gardening-for-wildlife Subscribe to Feed

Monarch being released after emerging. Photo by Avelino Maestas.

High Stakes in Declining Monarch Butterfly Populations

2/12/2015 // By Tiffany Woods

As a child, I loved to spend my time chasing the majestic monarch butterflies as they danced around the woods and garden on my parents’ small farm in rural Georgia. Now when I spot the distinctive wings that flutter so swiftly […] Read more >

Squirrel in a pumpkin by Katherine Flickinger.

How to Recycle Halloween Pumpkins for Wildlife

10/30/2014 // By Dani Tinker

One of my favorite parts of Halloween, is carving pumpkins. My evening walks through the neighborhood are even better with the bright orange pumpkins, highlighting the colors of autumn, and showing off creative designs. After the trick-or-treaters clear away, and Halloween is […] Read more >

The Preserve was the first approved “Waif Tortoise Recipient Site” in the state and in December 2011 we adopted 4 female gopher tortoises.  Photo from City of Oakland Park.

Threatened Gopher Tortoises Benefit from Florida Community Wildlife Habitat

7/22/2014 // By Patrick Fitzgerald

Our amazing Garden for Wildlife volunteers in Oakland Park, FL are making a difference for the threatened gopher tortoise. The city, which is located in Broward County and is smack dab in the middle of the Miami metropolitan area, is working to […] Read more >

raccoonbath

Not a Bird! Unexpected Bird Bath Visitors

6/10/2014 // By Danielle Brigida

Providing water for wildlife on your property is one of the required steps to having a Certified Wildlife Habitat and many fulfill the requirement by having a bird bath. While providing water this way can help wildlife, it is important to […] Read more >

garlic mustard in an NWF bag

5 Ways to Make the Most Out of Garden for Wildlife Month

4/28/2014 // By Danielle Brigida

Every May we celebrate Garden for Wildlife Month as a way to remind us to prepare our gardens for wildlife, highlight amazing stories, and share tips with one another. Since the birth of NWF’s Certified Wildlife Habitat program back in 1973, people have […] Read more >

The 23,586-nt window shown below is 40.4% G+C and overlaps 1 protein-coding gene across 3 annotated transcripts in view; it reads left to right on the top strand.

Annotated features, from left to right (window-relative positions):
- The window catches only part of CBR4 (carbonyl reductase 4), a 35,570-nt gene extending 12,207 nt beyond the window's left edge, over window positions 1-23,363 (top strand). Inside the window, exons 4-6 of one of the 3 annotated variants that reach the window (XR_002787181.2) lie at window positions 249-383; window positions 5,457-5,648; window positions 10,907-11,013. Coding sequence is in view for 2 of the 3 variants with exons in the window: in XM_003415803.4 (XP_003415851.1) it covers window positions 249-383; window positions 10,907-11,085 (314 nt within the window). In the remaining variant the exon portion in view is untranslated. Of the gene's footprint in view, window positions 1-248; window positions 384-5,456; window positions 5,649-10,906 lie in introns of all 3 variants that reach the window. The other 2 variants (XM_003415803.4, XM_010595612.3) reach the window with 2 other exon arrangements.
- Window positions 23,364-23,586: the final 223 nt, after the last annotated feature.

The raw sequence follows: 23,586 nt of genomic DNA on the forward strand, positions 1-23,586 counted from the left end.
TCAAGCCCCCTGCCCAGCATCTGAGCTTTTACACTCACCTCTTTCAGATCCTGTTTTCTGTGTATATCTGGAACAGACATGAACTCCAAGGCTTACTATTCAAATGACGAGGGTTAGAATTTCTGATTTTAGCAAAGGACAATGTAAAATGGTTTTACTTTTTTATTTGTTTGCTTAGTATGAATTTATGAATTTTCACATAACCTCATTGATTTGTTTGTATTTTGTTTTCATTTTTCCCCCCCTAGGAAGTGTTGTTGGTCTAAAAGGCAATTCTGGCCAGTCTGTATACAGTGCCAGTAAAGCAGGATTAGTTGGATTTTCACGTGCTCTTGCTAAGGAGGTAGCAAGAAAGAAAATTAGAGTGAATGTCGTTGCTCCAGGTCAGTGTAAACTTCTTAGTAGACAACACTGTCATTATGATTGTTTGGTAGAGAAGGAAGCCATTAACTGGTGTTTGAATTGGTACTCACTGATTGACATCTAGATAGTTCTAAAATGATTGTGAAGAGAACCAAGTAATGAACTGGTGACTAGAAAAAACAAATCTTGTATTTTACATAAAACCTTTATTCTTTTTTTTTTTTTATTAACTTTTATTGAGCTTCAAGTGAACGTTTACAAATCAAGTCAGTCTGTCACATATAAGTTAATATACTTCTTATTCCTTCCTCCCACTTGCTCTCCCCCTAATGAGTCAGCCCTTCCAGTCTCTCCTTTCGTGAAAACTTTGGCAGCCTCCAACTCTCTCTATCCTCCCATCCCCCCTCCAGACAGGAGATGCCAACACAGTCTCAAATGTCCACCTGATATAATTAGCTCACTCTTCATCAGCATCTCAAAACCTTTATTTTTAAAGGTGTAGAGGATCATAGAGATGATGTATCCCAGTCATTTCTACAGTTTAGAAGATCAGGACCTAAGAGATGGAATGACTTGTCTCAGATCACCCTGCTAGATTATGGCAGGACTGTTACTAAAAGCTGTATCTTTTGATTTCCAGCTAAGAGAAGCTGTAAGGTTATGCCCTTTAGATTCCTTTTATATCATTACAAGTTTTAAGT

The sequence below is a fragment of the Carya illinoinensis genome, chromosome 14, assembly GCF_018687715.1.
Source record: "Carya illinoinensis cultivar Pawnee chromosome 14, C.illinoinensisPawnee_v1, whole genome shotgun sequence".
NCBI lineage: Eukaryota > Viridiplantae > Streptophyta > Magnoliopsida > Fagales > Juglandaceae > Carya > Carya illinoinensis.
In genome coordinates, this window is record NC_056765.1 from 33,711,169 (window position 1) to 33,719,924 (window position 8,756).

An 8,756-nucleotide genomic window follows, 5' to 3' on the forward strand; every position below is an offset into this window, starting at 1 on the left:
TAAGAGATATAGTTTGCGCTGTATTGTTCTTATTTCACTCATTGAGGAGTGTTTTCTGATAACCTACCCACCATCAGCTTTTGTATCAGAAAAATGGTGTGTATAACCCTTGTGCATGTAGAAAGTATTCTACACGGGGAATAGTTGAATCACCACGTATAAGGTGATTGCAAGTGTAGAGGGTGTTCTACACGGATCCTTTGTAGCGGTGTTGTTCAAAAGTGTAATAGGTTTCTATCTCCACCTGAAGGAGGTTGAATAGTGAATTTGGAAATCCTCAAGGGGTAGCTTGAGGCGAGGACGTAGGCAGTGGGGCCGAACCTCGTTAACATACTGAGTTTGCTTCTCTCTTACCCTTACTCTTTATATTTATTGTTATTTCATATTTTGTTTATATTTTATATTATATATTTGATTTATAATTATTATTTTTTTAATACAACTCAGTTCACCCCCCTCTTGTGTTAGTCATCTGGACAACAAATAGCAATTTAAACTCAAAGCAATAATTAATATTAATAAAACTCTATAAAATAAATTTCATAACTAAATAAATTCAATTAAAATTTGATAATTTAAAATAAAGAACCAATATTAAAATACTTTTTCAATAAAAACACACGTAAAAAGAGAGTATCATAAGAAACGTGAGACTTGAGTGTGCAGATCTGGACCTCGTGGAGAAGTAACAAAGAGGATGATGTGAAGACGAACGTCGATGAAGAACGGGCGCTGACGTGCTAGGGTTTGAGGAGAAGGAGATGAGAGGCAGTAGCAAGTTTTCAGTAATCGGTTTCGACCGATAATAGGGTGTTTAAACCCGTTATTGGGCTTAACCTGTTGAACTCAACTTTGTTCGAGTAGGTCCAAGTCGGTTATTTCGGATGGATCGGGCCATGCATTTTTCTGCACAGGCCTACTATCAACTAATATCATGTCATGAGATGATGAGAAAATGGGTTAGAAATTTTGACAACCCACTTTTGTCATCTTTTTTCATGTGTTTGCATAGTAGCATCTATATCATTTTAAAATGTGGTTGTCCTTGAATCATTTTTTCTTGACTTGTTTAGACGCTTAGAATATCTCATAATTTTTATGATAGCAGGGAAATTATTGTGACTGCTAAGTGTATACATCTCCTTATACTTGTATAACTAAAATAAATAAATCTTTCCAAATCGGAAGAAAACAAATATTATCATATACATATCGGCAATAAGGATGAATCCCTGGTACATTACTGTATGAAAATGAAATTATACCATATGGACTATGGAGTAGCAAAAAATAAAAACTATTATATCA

Bumble Bee by Julie Chen

5 Facts About Bumble Bees—and How To Help Them

4/26/2014 // By Laura Tangley

If asked to name a key pollinator in the United States, you’re likely to think first of the honey bee. Native to Europe, honey bees were introduced to North America during the 1600s and have been busily pollinating our crops […] Read more >

blog nest robin 400742 Rick Rosenzweig

How to Offer Bird-Nesting Materials in Your Garden

4/24/2014 // By Roger Di Silvestro

Spring is here, and birds around the world—and in your backyard—are turning into construction crews. It’s nesting time! Many songbirds are master builders, putting together intricately made weavings of twig and leaf, stem and fluff, hair and moss. Some nests, […] Read more >

Installing a raingarden in a Washington DC backyard. Credit: A. Frayer

Your Backyard: A Stormwater Sponge

3/28/2014 // By Kara Reeve

As urban areas have grown, we have altered nature, replacing it with sidewalks, parking lots, roads, and other man-made structures. Our development patterns have not only led to harmful levels of greenhouse gas emissions in the atmosphere, causing the climate […] Read more >

Wood frog by Dave Huth.

5 Frogs Coming to a Pond Near You

3/19/2014 // By Dani Tinker

The beginning of spring signals the return of frogs to local vernal pools, streams, and wetlands. Frogs are amphibians, which means “double life,” because they live part of their lives on land, and part of it in water. That means […] Read more >

Bluegill on hook baited with earthworm (US Fish and Wildlife Service)

Ten Things to Know about Earthworms

2/26/2014 // By Roger Di Silvestro

As winter draws to a close, gardeners begin their spring migration into the outdoors, leaving winter dens behind and coming into contact with the harbingers of the shifting seasons: shovels, hoes and trowels. Oh, and earthworms. Anyone prone to working […] Read more >